Jepeth bowed his head to his aide.
“I promise I shall not offend the flying ball of mana,” he replied.
“Oh!” exclaimed Tejnik happily. “But they’re not mana at all! The Council believes them to be an as-of-yet unknowable form of magic with properties to…”
Jepeth kicked a rock as hard as he could. The sound of it bouncing off his plate metal foot and flying into the water below was enough to stop Tejnik from speaking further. Tejnik looked pleased. His wide face was always delighted to torture his employer with a magic lecture.
“But this is not where you met it originally?” asked Jepeth.
“Nae, nae, I found it near Yew. Or rather it found me?” replied Tejnik. “I got the distinct impression it had been looking for me.”
A week earlier Tejnik the Marvelous had wandered through the Spiritwood of Yew looking for a Wisp to ask about the current situation. Wisps were said to be magical, wise, and respectable, afterall. He felt elated that the first Wisp he found seemed to know exactly what the situation was by saying the word ‘comet’ in the midst of other untranslatable Wispish.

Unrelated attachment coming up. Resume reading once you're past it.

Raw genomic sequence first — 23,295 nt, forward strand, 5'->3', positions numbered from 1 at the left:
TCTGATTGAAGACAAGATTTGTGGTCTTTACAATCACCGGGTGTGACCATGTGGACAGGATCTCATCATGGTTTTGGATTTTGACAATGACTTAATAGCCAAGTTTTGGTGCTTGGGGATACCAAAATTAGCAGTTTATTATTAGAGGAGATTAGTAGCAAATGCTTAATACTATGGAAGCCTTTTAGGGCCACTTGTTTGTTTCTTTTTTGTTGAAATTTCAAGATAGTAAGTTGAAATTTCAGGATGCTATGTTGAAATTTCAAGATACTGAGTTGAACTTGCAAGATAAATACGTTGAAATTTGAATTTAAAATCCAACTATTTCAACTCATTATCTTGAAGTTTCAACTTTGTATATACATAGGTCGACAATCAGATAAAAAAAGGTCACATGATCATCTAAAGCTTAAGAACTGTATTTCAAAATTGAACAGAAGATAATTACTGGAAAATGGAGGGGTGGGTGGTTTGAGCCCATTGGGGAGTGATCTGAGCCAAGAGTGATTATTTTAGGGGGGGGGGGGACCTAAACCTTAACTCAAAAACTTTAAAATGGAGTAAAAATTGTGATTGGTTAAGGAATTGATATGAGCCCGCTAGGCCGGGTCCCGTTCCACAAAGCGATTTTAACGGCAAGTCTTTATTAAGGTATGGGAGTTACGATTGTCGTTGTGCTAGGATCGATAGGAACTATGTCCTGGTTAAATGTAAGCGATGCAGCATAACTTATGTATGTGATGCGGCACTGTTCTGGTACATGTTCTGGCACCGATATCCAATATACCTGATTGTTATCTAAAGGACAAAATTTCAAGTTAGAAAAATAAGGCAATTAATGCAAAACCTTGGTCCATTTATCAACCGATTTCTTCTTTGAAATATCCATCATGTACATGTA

But to Tejnik’s disappointment and dread the only other words it would speak to him were ‘Governor,’ ‘meeting,’ and ‘death.’
Not too far south by southeast from where Jepeth and Tejnik were waiting was the great port city of Vesper. As a city of islands inter-connected by a series of bridges, shipping trade was Vesper’s main concern with ships coming and going all hours of the day. While Minoc was the true manufacturing hub of the world all its goods were shipped out through Vesper. It had been said every single sword, shield, and soup bowl made in the world passed through Vesper’s custom house.